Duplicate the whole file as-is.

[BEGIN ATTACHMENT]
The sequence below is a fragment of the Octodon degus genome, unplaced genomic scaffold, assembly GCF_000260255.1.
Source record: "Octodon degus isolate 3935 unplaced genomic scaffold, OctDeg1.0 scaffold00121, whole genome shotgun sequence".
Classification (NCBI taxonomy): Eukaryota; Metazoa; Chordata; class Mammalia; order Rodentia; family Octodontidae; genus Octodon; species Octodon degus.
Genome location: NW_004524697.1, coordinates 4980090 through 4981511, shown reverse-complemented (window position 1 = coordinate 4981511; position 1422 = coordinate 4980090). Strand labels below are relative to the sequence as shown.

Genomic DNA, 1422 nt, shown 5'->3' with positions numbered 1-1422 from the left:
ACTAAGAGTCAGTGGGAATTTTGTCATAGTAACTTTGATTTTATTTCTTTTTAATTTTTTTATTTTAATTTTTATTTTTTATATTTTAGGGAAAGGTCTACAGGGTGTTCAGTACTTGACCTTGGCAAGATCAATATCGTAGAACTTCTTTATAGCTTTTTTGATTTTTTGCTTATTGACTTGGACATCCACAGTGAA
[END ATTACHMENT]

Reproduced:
The sequence below is a fragment of the Octodon degus genome, unplaced genomic scaffold, assembly GCF_000260255.1.
Source record: "Octodon degus isolate 3935 unplaced genomic scaffold, OctDeg1.0 scaffold00121, whole genome shotgun sequence".
Classification (NCBI taxonomy): Eukaryota; Metazoa; Chordata; class Mammalia; order Rodentia; family Octodontidae; genus Octodon; species Octodon degus.
Genome location: NW_004524697.1, coordinates 4980090 through 4981511, shown reverse-complemented (window position 1 = coordinate 4981511; position 1422 = coordinate 4980090). Strand labels below are relative to the sequence as shown.

Genomic DNA, 1422 nt, shown 5'->3' with positions numbered 1-1422 from the left:
ACTAAGAGTCAGTGGGAATTTTGTCATAGTAACTTTGATTTTATTTCTTTTTAATTTTTTTATTTTAATTTTTATTTTTTATATTTTAGGGAAAGGTCTACAGGGTGTTCAGTACTTGACCTTGGCAAGATCAATATCGTAGAACTTCTTTATAGCTTTTTTGATTTTTTGCTTATTGACTTGGACATCCACAGTGAA